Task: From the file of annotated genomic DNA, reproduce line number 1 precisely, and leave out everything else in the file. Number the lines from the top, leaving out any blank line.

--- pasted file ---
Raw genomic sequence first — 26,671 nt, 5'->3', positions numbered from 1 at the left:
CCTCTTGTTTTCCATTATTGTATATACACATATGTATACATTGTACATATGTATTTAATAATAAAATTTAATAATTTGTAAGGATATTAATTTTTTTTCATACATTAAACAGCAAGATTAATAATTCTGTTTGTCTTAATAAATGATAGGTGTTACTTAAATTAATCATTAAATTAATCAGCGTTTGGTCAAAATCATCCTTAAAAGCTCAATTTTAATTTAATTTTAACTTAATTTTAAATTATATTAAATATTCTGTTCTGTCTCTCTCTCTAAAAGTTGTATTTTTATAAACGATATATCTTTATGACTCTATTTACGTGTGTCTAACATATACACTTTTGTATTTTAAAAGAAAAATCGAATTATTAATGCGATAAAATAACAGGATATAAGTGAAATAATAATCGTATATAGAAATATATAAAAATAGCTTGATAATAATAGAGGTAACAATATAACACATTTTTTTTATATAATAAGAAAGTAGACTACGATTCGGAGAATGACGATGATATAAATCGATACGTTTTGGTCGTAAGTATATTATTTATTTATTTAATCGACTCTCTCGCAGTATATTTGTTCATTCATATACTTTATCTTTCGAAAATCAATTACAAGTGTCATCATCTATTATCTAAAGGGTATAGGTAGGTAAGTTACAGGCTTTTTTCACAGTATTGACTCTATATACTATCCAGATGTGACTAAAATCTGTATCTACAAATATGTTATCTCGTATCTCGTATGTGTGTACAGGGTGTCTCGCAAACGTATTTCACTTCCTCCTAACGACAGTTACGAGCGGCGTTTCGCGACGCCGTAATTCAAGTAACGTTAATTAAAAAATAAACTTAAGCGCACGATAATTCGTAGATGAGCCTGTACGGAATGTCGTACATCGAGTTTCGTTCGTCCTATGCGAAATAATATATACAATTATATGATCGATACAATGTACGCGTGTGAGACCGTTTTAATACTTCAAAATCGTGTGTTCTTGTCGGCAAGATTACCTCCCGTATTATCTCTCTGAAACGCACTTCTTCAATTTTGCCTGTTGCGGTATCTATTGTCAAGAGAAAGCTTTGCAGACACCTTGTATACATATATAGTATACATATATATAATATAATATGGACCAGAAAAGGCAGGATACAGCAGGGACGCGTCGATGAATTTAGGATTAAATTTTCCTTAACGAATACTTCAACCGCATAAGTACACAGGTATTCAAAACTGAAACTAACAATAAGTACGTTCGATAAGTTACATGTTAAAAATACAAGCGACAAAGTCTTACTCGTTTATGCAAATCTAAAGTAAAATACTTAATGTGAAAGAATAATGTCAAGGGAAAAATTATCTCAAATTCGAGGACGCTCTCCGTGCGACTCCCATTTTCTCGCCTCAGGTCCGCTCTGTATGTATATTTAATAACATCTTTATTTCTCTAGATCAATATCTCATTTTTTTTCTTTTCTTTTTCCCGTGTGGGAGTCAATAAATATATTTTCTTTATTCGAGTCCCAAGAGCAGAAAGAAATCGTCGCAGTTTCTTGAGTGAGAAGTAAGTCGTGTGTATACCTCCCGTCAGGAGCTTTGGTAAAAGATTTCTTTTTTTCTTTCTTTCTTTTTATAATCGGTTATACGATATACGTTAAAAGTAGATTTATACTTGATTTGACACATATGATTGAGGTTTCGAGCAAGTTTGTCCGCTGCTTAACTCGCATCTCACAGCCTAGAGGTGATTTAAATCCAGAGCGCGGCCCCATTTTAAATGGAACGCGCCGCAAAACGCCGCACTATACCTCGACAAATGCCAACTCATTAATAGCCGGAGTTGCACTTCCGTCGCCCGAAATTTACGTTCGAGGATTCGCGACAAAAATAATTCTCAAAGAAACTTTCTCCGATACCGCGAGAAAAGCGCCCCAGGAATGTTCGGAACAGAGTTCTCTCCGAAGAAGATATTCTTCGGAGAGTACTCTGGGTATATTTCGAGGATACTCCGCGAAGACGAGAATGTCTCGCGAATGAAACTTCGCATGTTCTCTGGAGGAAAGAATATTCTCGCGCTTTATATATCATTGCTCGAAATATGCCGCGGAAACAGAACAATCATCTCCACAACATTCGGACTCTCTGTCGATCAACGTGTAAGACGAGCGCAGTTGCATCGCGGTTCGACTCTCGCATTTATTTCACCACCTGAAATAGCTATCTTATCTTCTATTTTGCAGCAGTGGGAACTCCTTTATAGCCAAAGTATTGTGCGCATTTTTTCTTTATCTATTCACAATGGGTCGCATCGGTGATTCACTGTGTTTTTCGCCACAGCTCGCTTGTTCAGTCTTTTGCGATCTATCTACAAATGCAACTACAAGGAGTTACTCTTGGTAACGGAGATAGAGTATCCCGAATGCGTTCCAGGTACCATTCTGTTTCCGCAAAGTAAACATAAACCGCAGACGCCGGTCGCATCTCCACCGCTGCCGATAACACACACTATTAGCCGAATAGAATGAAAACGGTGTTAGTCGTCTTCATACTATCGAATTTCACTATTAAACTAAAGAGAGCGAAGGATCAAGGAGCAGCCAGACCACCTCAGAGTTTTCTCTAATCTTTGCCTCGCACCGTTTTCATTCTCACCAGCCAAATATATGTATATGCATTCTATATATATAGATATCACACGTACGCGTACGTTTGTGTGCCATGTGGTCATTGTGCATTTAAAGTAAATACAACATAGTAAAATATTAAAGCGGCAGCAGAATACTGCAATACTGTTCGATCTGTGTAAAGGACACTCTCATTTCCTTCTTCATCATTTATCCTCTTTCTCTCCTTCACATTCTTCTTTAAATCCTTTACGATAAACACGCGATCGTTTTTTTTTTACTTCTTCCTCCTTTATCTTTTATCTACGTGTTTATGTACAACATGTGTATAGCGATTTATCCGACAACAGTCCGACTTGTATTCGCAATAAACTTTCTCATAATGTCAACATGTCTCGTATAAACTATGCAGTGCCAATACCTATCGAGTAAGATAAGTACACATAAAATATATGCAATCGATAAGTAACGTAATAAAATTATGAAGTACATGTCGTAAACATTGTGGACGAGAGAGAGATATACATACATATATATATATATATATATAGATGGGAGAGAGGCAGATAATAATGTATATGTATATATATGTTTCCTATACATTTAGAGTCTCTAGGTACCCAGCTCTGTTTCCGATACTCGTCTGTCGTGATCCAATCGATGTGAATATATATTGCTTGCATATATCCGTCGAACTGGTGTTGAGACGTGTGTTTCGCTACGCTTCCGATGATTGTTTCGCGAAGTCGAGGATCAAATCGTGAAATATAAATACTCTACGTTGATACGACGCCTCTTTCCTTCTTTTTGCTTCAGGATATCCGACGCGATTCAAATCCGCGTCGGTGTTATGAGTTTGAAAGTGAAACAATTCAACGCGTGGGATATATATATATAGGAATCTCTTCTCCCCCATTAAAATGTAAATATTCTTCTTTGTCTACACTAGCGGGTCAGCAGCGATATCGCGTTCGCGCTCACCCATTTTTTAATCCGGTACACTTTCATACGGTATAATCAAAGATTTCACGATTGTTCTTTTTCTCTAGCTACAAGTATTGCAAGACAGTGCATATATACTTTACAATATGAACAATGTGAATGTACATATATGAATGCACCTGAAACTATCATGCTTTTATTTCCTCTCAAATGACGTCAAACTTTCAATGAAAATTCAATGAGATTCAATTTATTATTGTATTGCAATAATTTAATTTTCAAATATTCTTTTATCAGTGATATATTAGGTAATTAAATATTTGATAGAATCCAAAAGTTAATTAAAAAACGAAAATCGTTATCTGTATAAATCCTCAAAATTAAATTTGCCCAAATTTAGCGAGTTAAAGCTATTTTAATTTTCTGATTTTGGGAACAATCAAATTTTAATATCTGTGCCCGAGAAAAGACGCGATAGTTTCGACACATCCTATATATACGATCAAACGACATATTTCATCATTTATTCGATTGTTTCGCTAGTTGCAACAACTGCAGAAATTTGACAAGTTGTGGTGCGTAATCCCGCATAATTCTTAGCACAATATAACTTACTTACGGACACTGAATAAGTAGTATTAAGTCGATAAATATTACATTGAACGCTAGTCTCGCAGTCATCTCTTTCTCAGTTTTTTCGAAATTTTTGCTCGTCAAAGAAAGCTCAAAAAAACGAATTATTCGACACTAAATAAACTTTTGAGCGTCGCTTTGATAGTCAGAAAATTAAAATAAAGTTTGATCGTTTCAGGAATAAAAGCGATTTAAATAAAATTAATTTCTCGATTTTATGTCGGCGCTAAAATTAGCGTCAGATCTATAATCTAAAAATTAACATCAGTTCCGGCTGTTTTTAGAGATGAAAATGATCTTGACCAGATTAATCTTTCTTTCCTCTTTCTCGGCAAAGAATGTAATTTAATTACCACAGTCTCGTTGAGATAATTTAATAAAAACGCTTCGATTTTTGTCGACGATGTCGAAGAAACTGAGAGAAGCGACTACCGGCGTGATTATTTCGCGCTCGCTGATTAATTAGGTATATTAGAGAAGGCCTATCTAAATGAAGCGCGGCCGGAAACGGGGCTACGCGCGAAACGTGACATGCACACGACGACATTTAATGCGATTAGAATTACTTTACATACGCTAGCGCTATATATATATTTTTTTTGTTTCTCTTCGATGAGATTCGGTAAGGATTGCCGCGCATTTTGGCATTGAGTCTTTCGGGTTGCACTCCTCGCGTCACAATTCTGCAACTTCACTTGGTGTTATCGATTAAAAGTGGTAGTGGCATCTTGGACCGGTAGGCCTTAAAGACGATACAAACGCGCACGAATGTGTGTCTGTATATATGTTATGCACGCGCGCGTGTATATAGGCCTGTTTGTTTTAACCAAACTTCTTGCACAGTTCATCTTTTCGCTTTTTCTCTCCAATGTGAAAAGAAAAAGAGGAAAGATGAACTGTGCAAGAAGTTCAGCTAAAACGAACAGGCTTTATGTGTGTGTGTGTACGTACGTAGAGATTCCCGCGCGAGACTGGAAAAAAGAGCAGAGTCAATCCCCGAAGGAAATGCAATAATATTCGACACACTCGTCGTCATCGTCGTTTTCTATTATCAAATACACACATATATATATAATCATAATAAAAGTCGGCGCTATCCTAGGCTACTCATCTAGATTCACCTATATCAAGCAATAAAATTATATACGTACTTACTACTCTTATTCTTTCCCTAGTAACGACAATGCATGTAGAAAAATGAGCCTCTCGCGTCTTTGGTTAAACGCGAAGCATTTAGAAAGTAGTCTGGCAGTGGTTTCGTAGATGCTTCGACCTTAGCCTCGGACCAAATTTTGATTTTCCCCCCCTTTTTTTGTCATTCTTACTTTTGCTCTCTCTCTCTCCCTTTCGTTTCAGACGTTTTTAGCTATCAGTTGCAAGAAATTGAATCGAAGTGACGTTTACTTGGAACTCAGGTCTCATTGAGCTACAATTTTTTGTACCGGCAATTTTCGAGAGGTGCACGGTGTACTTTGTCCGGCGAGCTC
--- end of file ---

Raw genomic sequence first — 26,671 nt, 5'->3', positions numbered from 1 at the left: